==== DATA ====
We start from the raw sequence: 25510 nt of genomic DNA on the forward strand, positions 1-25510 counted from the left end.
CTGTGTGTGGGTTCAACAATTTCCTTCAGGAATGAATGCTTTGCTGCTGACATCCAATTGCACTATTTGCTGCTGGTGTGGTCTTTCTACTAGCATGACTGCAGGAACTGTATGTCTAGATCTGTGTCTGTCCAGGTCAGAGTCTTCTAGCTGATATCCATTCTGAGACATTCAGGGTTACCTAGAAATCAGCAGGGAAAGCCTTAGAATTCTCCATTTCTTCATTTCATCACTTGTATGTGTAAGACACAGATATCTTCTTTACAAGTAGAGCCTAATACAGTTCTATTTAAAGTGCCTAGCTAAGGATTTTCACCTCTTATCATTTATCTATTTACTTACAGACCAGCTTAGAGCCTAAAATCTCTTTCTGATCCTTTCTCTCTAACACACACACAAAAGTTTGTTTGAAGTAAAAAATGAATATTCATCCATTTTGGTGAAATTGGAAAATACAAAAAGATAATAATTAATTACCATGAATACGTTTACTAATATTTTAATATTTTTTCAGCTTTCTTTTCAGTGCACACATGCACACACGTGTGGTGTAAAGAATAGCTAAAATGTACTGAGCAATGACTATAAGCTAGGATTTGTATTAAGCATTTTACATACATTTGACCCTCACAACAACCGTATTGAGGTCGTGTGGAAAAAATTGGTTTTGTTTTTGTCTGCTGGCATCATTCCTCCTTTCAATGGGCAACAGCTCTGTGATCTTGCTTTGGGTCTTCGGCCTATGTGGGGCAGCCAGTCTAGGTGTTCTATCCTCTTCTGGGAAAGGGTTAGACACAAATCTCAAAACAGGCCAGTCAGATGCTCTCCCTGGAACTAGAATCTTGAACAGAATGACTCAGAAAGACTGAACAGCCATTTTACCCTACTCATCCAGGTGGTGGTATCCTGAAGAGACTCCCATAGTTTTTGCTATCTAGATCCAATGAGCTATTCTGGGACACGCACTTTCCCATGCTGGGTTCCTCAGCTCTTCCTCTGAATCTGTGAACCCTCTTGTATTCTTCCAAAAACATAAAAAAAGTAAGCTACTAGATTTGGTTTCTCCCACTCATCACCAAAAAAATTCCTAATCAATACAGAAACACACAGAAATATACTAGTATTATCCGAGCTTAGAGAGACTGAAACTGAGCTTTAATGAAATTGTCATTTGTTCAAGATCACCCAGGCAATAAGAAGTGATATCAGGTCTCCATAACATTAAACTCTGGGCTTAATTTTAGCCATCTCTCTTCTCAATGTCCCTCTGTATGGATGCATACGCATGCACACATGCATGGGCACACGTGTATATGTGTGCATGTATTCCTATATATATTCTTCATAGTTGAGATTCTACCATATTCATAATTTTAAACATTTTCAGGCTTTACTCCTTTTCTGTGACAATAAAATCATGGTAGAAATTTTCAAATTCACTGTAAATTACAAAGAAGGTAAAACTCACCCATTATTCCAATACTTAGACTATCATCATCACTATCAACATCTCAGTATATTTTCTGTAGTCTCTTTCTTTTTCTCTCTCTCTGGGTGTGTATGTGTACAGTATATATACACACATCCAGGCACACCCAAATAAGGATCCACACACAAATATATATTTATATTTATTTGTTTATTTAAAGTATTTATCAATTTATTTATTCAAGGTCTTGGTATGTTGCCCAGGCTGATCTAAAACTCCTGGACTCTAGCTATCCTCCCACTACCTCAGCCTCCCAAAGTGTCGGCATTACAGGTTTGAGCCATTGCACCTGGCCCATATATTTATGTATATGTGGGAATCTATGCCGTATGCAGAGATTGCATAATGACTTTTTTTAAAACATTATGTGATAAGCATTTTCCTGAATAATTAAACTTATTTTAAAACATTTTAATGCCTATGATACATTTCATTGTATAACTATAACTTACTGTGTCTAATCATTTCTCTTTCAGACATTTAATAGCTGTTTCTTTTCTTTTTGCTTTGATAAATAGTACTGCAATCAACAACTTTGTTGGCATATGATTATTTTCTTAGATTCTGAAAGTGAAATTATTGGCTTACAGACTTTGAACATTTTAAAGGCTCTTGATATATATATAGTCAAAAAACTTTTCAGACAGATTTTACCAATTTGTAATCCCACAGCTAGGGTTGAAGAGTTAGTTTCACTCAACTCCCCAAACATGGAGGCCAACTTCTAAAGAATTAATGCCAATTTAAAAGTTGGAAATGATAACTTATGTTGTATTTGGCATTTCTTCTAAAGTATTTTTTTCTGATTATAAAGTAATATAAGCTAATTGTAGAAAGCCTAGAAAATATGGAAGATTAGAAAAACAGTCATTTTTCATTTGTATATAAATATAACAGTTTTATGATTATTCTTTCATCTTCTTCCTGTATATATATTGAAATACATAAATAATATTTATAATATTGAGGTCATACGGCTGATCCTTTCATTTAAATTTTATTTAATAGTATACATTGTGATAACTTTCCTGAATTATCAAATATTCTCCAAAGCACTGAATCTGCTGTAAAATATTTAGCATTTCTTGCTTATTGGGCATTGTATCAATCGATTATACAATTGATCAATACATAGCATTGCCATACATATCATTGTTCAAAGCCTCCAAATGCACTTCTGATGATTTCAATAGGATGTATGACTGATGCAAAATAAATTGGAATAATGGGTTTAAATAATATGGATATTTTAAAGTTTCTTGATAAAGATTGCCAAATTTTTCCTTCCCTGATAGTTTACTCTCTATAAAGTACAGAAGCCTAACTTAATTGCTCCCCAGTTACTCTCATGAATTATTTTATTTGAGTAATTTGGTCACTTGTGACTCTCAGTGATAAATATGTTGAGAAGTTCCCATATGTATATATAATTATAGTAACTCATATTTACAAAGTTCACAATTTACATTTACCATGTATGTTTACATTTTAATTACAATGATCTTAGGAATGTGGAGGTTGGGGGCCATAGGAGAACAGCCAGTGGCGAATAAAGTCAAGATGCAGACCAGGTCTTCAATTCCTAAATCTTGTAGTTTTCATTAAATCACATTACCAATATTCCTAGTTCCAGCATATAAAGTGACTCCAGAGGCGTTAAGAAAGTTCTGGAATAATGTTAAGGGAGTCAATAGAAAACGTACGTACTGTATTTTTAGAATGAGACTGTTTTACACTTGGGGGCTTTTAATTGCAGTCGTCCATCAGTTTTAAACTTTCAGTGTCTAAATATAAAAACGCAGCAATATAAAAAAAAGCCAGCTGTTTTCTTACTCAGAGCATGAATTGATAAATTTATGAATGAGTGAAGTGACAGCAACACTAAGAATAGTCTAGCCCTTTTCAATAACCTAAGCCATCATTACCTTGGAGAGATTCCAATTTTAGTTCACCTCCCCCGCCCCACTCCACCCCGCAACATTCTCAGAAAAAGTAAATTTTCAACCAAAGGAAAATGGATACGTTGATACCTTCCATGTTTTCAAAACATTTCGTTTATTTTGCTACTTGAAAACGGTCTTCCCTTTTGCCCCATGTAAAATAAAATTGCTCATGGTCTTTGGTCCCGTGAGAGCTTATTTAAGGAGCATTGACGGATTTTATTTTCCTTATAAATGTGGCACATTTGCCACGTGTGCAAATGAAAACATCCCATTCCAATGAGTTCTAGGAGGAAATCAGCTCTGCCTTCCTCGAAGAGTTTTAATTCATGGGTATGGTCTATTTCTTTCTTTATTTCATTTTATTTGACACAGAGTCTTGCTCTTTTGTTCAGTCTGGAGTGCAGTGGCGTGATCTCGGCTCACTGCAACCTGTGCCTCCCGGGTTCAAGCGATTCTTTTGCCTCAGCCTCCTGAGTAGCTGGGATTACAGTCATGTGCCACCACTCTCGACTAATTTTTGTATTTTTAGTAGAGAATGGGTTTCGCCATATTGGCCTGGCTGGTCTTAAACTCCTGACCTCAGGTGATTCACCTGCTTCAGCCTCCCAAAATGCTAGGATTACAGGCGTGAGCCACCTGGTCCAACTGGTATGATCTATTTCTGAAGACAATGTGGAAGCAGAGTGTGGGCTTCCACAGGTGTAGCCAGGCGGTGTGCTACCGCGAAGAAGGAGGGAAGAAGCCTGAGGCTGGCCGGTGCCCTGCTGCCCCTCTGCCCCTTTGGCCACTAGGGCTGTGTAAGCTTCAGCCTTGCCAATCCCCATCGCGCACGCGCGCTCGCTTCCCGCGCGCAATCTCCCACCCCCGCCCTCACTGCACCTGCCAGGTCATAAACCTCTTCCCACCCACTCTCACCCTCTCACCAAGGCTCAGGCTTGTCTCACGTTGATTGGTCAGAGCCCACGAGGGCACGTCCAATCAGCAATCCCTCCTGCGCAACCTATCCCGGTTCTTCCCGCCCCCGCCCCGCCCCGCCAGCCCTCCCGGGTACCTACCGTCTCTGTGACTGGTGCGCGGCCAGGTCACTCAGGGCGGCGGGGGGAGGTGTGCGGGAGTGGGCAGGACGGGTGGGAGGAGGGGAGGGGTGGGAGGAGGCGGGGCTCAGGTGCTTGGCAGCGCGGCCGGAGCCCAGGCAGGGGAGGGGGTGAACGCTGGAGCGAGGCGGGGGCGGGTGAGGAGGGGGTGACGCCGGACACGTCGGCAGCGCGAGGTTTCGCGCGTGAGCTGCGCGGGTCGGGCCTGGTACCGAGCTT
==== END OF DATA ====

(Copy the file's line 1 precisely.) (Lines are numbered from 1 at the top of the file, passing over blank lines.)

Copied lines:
We start from the raw sequence: 25510 nt of genomic DNA on the forward strand, positions 1-25510 counted from the left end.